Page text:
Ideally, if the lateral elastic restraint of the supporting struts is very small in comparison with the centrifugal forces, then the two centrifugal forces should balance with each other closely such as:
r W=(R-r) w
W=Weight of the evaporator
w=Weight of the counter weight
r=Radius of wobbling motion
R=Radius of the arm of the orbiting counter weight
R-r=Radius of the orbital motion of the counter weight
This follows that
which shows that the wobbling radius is a simple function of the weight of the evaporator and may change to maintain a dynamic balance automatically. This is an advantage over the fixed value of "r" as in the case of a crank or an eccentric cam described in the aforementioned earlier patents where a change in the value of W (associated, for example, with variations in the liquid feed rate) causes dynamic imbalance.
For a typical small evaporator with a diameter of 10 inches, a height of 60 inches, a weight of about 100 lbs., and with a wobbling radius "r" in the range of 3/8 of an inch, the present invention requires two 4 lb. weights at the end of 5 inch arms. For a larger system or for composite systems with the height comparable with the width and the length as shown in FIG. 3, then the ratio of the counter weight to the evaporator weight would be considerably smaller than the 4% ratio given in the above example because in the later example some proportionally longer arms can be used.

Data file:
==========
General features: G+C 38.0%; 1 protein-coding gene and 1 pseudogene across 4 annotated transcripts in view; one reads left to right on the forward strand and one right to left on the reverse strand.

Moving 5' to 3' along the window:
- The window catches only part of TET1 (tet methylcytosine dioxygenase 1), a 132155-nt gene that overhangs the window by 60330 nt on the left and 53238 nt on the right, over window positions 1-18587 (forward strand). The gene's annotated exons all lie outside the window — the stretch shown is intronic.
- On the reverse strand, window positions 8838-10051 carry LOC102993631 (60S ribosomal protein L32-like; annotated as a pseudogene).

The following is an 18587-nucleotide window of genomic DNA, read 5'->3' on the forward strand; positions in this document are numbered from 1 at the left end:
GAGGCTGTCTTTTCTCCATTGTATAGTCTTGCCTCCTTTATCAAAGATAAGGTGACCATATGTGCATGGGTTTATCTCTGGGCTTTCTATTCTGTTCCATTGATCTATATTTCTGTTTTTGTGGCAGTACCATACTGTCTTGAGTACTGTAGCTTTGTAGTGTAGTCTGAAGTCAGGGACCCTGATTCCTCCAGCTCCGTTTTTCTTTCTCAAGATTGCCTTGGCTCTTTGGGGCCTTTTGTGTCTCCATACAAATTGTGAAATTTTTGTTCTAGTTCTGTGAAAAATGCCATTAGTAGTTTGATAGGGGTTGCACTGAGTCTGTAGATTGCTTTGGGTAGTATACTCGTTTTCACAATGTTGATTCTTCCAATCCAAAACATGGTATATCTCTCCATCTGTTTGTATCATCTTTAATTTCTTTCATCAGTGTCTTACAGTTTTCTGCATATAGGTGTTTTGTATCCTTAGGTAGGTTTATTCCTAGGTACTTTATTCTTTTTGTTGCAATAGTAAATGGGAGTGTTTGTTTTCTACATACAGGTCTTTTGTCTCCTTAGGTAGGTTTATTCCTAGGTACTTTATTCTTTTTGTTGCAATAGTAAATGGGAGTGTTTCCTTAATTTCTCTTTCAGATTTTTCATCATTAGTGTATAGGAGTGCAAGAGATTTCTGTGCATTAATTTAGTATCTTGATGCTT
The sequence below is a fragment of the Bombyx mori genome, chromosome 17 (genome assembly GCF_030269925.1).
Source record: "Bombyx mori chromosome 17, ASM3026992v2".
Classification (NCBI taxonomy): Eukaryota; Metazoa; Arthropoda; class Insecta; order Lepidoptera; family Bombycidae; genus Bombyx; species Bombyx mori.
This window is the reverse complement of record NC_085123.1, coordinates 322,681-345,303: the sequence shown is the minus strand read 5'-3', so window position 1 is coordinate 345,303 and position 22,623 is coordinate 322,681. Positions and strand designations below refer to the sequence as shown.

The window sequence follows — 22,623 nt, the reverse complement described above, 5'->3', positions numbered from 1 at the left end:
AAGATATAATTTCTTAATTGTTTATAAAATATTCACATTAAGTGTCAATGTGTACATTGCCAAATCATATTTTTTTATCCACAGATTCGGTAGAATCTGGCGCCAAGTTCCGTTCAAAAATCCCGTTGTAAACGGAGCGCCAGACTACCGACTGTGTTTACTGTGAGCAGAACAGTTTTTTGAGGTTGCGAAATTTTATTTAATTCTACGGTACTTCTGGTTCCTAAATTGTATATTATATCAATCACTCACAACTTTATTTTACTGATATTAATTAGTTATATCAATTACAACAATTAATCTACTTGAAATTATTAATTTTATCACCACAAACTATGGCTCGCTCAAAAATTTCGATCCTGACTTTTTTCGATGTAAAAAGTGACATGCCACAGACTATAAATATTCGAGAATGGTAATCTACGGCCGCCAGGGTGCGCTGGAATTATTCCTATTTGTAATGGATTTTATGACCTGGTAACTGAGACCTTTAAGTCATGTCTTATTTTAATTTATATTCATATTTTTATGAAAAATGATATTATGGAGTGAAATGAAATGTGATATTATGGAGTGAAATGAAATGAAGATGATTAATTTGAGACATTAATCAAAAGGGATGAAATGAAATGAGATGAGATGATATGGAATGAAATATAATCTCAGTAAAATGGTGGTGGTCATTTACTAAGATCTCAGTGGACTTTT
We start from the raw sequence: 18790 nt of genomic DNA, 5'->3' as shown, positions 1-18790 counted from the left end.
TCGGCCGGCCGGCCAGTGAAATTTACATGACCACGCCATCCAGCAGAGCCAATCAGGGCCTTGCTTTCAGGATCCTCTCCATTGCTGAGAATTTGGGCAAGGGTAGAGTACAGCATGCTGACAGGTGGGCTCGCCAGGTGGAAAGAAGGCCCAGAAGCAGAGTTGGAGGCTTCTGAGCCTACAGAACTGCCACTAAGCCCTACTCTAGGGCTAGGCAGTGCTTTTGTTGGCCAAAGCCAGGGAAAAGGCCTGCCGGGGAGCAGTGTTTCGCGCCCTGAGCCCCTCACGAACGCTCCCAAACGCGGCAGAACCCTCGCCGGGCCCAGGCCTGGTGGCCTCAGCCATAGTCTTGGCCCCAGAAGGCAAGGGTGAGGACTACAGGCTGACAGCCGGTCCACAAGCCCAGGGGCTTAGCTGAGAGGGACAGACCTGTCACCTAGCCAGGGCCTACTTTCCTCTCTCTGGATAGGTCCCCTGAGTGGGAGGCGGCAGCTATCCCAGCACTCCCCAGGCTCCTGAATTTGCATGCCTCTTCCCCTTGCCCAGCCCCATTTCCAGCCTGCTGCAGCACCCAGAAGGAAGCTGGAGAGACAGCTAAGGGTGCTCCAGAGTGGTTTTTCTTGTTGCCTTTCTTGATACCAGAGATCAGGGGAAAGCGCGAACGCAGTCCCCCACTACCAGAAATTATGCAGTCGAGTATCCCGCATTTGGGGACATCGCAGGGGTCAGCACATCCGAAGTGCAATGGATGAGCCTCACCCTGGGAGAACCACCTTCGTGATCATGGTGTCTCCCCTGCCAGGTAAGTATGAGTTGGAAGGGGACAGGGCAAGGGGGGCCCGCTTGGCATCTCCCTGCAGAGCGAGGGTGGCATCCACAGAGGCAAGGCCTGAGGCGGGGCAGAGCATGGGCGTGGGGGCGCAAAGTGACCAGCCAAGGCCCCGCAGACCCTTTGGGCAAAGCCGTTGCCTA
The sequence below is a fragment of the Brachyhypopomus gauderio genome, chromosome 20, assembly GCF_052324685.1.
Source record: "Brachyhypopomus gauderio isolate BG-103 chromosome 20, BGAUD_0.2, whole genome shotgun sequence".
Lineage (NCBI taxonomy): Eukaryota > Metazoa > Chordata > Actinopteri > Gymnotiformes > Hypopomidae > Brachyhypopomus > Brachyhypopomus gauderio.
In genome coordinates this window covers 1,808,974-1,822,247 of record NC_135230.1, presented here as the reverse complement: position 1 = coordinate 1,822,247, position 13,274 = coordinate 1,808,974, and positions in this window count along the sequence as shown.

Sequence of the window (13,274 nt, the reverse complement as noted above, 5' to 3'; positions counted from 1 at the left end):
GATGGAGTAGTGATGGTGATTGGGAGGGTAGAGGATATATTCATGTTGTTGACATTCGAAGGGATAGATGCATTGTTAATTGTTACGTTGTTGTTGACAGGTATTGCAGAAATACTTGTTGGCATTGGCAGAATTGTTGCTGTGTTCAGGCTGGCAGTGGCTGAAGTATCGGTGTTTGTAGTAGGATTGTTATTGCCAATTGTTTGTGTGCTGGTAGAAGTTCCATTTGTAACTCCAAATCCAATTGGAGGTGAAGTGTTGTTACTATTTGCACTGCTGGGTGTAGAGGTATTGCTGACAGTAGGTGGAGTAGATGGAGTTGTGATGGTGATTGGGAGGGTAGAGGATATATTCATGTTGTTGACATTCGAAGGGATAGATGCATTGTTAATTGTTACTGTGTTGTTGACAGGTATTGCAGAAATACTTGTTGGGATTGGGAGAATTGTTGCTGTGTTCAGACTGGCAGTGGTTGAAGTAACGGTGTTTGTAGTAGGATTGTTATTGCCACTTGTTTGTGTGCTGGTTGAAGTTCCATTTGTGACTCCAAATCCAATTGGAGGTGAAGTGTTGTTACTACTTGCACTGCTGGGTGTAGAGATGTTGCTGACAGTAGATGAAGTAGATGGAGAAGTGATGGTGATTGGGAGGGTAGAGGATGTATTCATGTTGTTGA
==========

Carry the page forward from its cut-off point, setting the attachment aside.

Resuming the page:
FIG. 4 shows a simplified force diagram of the various components of the orbital drive and suspension system described above where 100 represents the base line, 111 represents the center line of the evaporator with the center of gravity represented by the heavy dot 101. 102 and 103 represent the two counter weights. The combined effect of counter weights 102 and 103 is represented by a small dot 104 with an arm length of "R". Vertical line 110 represents the center line of the wobbling motion of the evaporator as well as the orbital motion of the counter weights, with the wobbling radius represented by "r" and the effective arm of the combined mass center of the counter weights represented by "R-r". Spring symbol 105 represents the elastic restraining effect on the motion of the evaporator in bracket plane produced by the struts. The centrifugal force of the wobbling evaporator is represented by the arrow 106 with a magnitude of f1 acting at a height of l1. The centrifugal force of the combined counter weight 104 is represented by the arrow 107 with a magnitude of f2 acting at level l2 above the base line. Arrow 108 represents the restraining force of the struts and couplings with a magnitude of f3 acting at level l3. 102' represents an adjustment of the position of 102, likewise 103' represents an adjustment of the counter weight 103. The combination of the adjustment of 102' and 103' will change both R and l2, which in turn may accomplish the steady state stability conditions of:
ΣF=0, and ΣM=0,
where F are the forces and M are the moments. ΣF=0 may be satisfied by adjusting f1 equal to f2 with variation of R (since f3 and f'3 (108') are self balanced). ΣM=0 may be satisfied by the following condition:
f1 l1 -f2 l2 =f3 l3,
with the variation of l2. These adjustments can be made quite simply, especially since the wobbling radius "r" usually does not require a tight tolerance.
For dynamic stability it is desirable to have the natural frequency in the lateral planar motion mode considerably lower than the desired wobbling frequency. As a typical example, the wobbling speed may be running between 200 and 600 rpm or above three cycles per second, for which the lateral mode natural frequency can be adjusted to a half Hertz.
Utilizing the well known dynamic equation for a second order oscillator system such as
K=ωn 2 W/(g)
K=the spring constant of the elastic restraint